Information for Parents and Caregivers
Autism spectrum disorder (ASD) is a developmental disorder that affects communication and behavior. Although autism can be diagnosed at any age, it is said to be a “developmental disorder” because symptoms generally appear in the first two years of life.
According to the Diagnostic and Statistical Manual of Mental Disorders (DSM-5), a guide created by the American Psychiatric Association used to diagnose mental disorders, people with ASD have:
Difficulty with communication and interaction with other people
Restricted interests and repetitive behaviors
Symptoms that hurt the person’s ability to function properly in school, work, and other areas of life
Autism is known as a “spectrum” disorder because there is wide variation in the type and severity of symptoms people experience. ASD occurs in all ethnic, racial, and economic groups. Although ASD can be a lifelong disorder, treatments and services can improve a person’s symptoms and ability to function. The American Academy of Pediatrics recommends that all children be screened for autism. All caregivers should talk to their doctor about ASD screening or evaluation.
What is Autism Spectrum Disorder?
These may include problems in using nonverbal communication (e.g., making eye contact, facial expressions), problems making friends with other children their own age, and difficulties understanding social or emotional signs. For example, a child with autism might have trouble taking turns during conversation or play.
It may be the child is old enough to speak but doesn’t. Or has problems with having conversations, repeating words or phrases, and no free or make-believe play. In children with autism who do speak, the pitch, tone, speed, or rhythm can seem unbalanced.
A child may be fixated with “limited patterns” (e.g., machines with motors). A child may do the same thing over and over, like saying the same word, routines (e.g., counting steps, separating food by colors), movements (e.g., hand-flapping), or overly focused on parts of an object.
Making little or inconsistent eye contact
Tending not to look at or listen to people
Rarely sharing enjoyment of objects or activities by pointing or showing things to others
Failing to, or being slow to, respond to someone calling their name or to other verbal attempts to gain attention
Having difficulties with the back and forth of conversation
Often talking at length about a favorite subject without noticing that others are not interested or without giving others a chance to respond
Having facial expressions, movements, and gestures that do not match what is being said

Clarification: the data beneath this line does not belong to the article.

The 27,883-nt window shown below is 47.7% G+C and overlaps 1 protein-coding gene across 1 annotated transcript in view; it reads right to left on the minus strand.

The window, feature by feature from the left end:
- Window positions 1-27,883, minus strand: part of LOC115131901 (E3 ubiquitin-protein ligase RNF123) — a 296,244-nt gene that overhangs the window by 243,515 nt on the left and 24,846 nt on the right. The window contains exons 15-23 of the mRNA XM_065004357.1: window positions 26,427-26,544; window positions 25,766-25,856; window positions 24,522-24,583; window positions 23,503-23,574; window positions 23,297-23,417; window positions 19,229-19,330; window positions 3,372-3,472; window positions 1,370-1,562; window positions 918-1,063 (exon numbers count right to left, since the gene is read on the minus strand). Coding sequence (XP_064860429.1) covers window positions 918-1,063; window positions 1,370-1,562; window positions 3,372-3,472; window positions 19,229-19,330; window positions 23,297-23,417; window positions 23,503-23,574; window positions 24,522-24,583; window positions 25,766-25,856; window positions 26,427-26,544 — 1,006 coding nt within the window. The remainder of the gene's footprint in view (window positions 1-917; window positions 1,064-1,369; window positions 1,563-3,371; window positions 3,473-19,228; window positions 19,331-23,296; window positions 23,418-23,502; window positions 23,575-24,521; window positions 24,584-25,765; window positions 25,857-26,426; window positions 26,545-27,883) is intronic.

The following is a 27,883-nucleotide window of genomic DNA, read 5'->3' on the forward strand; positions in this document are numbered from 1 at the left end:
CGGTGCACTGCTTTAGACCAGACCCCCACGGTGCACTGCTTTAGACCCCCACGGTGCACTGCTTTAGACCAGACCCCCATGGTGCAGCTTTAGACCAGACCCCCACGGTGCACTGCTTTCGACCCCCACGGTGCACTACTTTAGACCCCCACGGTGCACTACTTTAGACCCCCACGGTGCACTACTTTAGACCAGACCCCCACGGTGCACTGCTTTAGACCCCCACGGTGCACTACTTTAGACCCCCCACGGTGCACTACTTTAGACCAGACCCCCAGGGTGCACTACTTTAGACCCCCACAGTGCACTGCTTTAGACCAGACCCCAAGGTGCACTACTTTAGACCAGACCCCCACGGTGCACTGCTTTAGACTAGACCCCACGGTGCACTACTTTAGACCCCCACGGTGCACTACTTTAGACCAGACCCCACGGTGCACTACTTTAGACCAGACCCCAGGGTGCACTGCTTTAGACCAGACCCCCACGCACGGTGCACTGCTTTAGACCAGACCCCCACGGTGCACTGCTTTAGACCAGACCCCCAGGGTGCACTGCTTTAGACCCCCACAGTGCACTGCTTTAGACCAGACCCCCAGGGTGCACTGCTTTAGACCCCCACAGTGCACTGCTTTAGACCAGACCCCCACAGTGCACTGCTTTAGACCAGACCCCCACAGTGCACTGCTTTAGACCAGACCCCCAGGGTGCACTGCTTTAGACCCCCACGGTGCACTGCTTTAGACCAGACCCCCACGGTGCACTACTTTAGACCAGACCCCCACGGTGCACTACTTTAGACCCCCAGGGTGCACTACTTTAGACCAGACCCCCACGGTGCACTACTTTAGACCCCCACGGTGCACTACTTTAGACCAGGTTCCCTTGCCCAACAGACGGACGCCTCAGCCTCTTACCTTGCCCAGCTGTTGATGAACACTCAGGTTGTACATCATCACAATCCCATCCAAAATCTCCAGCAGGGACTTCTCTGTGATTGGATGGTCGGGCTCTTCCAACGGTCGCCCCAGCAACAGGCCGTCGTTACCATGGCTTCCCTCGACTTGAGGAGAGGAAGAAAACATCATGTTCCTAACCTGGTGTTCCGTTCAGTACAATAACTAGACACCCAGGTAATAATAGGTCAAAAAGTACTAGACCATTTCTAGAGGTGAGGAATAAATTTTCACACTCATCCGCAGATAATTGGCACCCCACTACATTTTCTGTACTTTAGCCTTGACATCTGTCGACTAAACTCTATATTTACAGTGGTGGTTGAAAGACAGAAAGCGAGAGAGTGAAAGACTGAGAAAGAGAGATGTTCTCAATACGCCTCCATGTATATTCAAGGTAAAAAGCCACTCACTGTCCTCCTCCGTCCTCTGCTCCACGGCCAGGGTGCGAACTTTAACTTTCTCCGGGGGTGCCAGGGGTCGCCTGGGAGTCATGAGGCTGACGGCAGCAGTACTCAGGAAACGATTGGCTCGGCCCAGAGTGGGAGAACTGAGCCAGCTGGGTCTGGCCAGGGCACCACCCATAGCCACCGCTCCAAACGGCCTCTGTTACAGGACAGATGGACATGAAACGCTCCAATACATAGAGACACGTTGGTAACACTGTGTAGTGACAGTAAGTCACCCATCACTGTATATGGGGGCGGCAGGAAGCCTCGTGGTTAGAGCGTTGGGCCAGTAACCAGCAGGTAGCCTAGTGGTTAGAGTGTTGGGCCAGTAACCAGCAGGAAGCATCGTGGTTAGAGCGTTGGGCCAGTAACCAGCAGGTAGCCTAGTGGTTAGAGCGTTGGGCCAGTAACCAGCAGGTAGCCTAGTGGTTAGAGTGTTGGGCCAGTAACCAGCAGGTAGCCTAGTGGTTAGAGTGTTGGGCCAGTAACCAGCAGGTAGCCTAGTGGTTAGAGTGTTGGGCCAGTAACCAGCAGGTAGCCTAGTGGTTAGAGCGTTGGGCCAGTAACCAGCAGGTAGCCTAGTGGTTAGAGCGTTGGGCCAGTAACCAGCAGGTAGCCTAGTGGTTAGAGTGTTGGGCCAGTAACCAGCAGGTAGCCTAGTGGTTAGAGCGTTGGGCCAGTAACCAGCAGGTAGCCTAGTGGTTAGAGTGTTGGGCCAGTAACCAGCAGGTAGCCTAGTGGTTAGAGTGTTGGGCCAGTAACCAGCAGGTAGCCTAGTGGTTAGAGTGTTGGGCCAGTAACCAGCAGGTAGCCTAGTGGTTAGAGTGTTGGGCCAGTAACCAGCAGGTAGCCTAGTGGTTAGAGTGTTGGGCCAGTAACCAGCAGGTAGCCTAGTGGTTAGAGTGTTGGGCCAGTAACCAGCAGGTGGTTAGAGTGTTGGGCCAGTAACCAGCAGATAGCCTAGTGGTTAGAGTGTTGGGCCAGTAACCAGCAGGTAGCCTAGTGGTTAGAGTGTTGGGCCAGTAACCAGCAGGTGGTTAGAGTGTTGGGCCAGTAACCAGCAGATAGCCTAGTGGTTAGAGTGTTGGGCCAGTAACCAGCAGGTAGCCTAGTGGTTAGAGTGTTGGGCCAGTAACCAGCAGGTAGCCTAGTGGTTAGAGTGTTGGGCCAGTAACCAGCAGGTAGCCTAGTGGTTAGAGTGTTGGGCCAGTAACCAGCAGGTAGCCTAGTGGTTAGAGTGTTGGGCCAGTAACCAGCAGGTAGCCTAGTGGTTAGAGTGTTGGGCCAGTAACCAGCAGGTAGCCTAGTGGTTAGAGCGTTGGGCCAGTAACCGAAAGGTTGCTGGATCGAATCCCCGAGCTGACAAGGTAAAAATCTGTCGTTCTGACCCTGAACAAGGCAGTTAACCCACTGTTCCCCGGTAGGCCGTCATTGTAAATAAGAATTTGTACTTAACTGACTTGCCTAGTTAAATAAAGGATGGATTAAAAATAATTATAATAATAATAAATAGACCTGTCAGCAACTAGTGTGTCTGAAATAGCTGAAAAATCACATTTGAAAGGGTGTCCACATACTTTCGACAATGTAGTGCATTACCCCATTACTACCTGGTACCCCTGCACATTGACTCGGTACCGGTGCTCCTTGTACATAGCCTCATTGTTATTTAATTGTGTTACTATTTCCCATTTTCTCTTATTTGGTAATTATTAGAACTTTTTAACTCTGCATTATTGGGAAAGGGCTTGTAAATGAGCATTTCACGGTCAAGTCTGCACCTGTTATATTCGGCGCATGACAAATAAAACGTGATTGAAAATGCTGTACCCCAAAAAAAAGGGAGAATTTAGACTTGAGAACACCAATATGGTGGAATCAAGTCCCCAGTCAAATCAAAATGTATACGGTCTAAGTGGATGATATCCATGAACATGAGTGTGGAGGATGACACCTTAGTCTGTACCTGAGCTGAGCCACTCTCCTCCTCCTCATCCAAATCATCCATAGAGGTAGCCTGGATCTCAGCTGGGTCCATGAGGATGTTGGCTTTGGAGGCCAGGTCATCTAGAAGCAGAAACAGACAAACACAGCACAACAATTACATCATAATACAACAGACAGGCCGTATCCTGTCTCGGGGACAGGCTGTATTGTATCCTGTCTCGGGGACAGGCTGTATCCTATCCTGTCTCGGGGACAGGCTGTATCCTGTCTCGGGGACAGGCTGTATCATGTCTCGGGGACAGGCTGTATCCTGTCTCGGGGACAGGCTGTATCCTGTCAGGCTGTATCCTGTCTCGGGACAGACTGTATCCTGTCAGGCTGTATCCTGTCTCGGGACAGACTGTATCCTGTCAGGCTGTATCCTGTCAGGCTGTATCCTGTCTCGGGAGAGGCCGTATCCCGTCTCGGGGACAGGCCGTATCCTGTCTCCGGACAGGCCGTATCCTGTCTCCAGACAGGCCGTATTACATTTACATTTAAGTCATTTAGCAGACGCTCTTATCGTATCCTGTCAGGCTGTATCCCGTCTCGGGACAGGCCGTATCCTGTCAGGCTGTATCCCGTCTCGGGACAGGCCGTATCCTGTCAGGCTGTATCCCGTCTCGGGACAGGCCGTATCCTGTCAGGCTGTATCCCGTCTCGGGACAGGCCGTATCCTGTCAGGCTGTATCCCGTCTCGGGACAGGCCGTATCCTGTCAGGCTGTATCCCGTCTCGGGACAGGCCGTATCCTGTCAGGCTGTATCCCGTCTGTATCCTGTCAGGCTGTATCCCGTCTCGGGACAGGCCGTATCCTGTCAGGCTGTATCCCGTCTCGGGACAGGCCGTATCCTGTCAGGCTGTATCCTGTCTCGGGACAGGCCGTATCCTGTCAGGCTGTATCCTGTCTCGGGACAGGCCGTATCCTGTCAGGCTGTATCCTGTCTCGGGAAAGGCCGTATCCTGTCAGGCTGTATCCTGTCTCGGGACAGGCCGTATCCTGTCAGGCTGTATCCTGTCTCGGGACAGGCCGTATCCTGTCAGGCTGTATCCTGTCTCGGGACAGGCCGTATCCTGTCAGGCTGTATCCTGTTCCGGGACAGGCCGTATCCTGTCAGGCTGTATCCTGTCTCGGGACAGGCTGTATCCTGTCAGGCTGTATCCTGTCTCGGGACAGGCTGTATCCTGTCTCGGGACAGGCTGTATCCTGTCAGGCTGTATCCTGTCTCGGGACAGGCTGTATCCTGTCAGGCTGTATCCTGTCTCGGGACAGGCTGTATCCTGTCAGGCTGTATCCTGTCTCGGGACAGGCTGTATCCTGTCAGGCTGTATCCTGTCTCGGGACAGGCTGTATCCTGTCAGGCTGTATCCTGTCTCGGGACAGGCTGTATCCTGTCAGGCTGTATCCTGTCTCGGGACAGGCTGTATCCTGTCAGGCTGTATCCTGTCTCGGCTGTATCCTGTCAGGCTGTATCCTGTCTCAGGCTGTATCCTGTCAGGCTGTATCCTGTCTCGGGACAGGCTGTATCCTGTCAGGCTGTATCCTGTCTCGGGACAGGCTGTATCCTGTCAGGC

Having an unusual tone of voice that may sound sing-song or flat and robot-like
Having trouble understanding another person’s point of view or being unable to predict or understand other people’s actions
Repeating certain behaviors or having unusual behaviors. For example, repeating words or phrases, a behavior called echolalia
Having a lasting intense interest in certain topics, such as numbers, details, or facts
Having overly focused interests, such as with moving objects or parts of objects
Getting upset by slight changes in a routine
Being more or less sensitive than other people to sensory input, such as light, noise, clothing, or temperature
These scientifically supported sites are among psychology’s best for helping parents raise their kids.
Choose each topic of interest to view resource:
How to minimize the stress and anxiety by Margaret Dyson PhD
One of the leading autism science and advocacy organizations. Autism Speaks provides a comprehensive resource guide for all states. The site also boasts an impressive list of apps that parents may find useful, including games that focus on communication and social skills.
In the past, children with these behaviors were diagnosed with one of a set of distinct disorders—autism, Asperger’s disorder, childhood disintegrative disorder (CDD), and pervasive developmental disorder not otherwise specified (PDD-NOS). Now these separate diagnoses are combined into what’s called the autism spectrum. Learn more about autism in children, including diagnosis and treatment, behavioral challenges, school issues, services, and controversies. (Autism spectrum disorder, applied behavioral analysis, treatment of ASD)
Effective Therapies for Autism Spectrum Disorder, About autism spectrum disorder, coping with ASD, treatment options for ASD, ASD symptoms
(NIH) National Institute of Neurological Disorders
Autism Spectrum Disorder Facts
(about autism spectrum disorder, treatment for ASD, coping with ASD, ASD organization)
(About, diagnosis, treatments, behaviors)
(about autism spectrum disorder, early signs of ASD, ASD interventions)
(What is autism spectrum disorder, screening and diagnosis, signs of ASD, facts about ASD, treatment, managing ASD)
The information contained on this Web site should not be used as a substitute for the medical care and advice of your pediatrician. There may be variations in treatment that your pediatrician may recommend based on individual facts and circumstances.